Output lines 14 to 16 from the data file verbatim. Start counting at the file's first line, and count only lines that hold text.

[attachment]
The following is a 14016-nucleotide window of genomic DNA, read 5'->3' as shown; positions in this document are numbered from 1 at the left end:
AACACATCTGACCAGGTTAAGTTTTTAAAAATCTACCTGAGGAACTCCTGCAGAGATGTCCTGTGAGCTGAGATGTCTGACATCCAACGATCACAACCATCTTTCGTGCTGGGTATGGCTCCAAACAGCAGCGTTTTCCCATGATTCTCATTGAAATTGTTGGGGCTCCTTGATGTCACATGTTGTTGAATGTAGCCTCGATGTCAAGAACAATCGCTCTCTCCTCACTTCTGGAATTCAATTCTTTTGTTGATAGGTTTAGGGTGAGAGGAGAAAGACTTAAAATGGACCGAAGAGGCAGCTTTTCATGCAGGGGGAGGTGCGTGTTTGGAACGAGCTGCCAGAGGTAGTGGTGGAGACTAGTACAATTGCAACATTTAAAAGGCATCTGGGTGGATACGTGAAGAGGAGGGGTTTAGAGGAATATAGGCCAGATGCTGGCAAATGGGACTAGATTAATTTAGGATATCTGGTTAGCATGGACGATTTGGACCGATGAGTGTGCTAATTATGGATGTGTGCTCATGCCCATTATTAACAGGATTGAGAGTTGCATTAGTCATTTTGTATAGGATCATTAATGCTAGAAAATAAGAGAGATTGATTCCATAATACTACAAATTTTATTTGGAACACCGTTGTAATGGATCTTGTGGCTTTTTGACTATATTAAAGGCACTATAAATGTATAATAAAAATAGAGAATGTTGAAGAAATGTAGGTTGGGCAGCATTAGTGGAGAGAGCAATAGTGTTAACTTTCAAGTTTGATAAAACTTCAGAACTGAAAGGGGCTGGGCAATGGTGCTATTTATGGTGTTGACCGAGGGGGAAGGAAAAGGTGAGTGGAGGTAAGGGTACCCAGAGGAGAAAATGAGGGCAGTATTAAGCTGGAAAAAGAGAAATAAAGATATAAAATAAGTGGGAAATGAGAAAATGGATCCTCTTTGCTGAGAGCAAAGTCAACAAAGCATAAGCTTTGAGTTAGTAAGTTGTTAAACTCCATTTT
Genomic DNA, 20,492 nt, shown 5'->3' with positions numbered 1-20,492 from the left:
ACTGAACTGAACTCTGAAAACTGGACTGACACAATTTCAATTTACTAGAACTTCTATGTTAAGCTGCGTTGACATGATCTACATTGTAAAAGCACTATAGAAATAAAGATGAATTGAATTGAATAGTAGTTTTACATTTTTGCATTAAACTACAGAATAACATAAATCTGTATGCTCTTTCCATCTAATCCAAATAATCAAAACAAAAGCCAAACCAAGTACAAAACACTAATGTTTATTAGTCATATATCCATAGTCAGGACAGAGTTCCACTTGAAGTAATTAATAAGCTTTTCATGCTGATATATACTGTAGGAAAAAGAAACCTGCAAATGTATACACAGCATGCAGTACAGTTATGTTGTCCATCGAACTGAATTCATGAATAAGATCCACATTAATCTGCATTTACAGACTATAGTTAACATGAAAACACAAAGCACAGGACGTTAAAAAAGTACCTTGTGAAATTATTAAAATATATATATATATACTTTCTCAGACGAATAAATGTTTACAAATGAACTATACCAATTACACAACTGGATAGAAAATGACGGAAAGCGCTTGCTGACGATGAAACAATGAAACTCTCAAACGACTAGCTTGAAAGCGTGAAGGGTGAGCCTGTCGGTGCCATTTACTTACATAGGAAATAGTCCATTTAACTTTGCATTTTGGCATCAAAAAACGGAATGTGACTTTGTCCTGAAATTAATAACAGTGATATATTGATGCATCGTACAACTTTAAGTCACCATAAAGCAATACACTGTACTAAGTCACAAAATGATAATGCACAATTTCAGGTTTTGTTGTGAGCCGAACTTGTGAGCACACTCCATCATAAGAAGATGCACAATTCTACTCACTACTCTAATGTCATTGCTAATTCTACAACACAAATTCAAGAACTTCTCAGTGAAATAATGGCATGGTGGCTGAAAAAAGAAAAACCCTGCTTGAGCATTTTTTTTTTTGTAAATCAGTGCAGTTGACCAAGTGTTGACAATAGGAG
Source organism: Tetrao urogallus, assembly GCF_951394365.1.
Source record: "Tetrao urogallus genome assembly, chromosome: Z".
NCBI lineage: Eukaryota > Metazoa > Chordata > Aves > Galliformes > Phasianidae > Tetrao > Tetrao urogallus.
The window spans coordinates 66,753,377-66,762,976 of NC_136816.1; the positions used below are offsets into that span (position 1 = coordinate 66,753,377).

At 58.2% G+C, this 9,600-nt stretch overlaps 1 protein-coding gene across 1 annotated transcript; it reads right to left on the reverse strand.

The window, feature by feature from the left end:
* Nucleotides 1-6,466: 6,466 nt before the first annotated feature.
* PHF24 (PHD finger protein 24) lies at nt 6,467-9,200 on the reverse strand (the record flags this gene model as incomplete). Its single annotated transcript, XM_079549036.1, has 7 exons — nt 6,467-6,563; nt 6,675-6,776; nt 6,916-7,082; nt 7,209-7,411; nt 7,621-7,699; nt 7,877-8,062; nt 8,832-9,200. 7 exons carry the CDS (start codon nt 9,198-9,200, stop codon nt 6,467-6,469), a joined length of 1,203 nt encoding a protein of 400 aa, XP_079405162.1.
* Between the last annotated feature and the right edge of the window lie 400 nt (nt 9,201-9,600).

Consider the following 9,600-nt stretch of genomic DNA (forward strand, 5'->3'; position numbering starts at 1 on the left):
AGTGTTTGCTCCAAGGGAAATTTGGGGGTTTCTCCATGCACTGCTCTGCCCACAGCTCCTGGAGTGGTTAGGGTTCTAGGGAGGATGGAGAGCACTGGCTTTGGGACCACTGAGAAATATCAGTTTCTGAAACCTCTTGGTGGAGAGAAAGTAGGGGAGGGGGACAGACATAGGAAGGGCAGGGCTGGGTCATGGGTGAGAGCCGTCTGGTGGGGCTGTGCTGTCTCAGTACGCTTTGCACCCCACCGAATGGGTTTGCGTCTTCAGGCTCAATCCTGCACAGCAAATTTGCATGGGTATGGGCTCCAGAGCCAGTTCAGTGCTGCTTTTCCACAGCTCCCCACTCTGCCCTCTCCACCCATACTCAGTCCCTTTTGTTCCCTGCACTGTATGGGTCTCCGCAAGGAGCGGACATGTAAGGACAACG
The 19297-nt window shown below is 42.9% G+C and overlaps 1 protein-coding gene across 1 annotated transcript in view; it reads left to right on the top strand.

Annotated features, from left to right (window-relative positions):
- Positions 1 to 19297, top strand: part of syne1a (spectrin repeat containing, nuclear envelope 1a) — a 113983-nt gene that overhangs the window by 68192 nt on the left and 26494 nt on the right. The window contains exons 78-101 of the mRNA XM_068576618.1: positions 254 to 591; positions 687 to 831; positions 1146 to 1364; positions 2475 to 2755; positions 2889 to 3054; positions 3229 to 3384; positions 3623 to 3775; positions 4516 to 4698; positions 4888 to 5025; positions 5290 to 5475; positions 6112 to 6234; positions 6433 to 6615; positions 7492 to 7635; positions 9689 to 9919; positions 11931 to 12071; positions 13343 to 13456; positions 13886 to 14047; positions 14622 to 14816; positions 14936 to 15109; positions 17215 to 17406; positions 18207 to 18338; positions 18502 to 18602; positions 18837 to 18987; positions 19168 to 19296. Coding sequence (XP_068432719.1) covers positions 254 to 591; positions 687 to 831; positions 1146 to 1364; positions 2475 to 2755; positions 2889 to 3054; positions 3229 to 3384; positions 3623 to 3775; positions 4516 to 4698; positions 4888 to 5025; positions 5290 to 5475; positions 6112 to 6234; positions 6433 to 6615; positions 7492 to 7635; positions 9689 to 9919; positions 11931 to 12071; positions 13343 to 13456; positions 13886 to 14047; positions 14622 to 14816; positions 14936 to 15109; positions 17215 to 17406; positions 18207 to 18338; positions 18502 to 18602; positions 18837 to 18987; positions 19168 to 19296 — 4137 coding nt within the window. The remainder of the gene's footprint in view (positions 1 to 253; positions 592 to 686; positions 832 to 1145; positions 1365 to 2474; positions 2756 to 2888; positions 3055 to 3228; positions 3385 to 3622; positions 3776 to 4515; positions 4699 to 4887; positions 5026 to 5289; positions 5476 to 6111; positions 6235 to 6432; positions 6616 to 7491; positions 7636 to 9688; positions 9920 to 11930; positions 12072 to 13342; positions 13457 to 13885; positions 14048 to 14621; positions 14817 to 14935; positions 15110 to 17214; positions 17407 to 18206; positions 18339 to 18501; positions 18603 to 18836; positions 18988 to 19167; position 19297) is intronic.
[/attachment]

Consider the following 9,600-nt stretch of genomic DNA (forward strand, 5'->3'; position numbering starts at 1 on the left):
AGTGTTTGCTCCAAGGGAAATTTGGGGGTTTCTCCATGCACTGCTCTGCCCACAGCTCCTGGAGTGGTTAGGGTTCTAGGGAGGATGGAGAGCACTGGCTTTGGGACCACTGAGAAATATCAGTTTCTGAAACCTCTTGGTGGAGAGAAAGTAGGGGAGGGGGACAGACATAGGAAGGGCAGGGCTGGGTCATGGGTGAGAGCCGTCTGGTGGGGCTGTGCTGTCTCAGTACGCTTTGCACCCCACCGAATGGGTTTGCGTCTTCAGGCTCAATCCTGCACAGCAAATTTGCATGGGTATGGGCTCCAGAGCCAGTTCAGTGCTGCTTTTCCACAGCTCCCCACTCTGCCCTCTCCACCCATACTCAGTCCCTTTTGTTCCCTGCACTGTATGGGTCTCCGCAAGGAGCGGACATGTAAGGACAACG
The 19297-nt window shown below is 42.9% G+C and overlaps 1 protein-coding gene across 1 annotated transcript in view; it reads left to right on the top strand.